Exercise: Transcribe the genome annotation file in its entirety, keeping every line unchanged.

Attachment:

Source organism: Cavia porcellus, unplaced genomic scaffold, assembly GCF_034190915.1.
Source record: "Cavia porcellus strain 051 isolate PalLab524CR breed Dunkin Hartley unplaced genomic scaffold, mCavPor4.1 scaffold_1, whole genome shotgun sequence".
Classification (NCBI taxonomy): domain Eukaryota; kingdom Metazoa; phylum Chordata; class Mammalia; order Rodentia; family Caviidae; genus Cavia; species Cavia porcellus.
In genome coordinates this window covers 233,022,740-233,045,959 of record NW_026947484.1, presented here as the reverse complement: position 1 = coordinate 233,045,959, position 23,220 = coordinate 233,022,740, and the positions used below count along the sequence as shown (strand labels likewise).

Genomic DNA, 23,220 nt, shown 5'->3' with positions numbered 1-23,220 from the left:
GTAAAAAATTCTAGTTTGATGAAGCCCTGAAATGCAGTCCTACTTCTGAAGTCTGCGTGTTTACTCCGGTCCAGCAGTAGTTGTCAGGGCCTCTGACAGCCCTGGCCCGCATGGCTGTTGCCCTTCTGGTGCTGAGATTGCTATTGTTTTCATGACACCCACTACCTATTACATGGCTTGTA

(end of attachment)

Source organism: Cavia porcellus, unplaced genomic scaffold, assembly GCF_034190915.1.
Source record: "Cavia porcellus strain 051 isolate PalLab524CR breed Dunkin Hartley unplaced genomic scaffold, mCavPor4.1 scaffold_1, whole genome shotgun sequence".
Classification (NCBI taxonomy): domain Eukaryota; kingdom Metazoa; phylum Chordata; class Mammalia; order Rodentia; family Caviidae; genus Cavia; species Cavia porcellus.
In genome coordinates this window covers 233,022,740-233,045,959 of record NW_026947484.1, presented here as the reverse complement: position 1 = coordinate 233,045,959, position 23,220 = coordinate 233,022,740, and the positions used below count along the sequence as shown (strand labels likewise).

Genomic DNA, 23,220 nt, shown 5'->3' with positions numbered 1-23,220 from the left:
GTAAAAAATTCTAGTTTGATGAAGCCCTGAAATGCAGTCCTACTTCTGAAGTCTGCGTGTTTACTCCGGTCCAGCAGTAGTTGTCAGGGCCTCTGACAGCCCTGGCCCGCATGGCTGTTGCCCTTCTGGTGCTGAGATTGCTATTGTTTTCATGACACCCACTACCTATTACATGGCTTGTA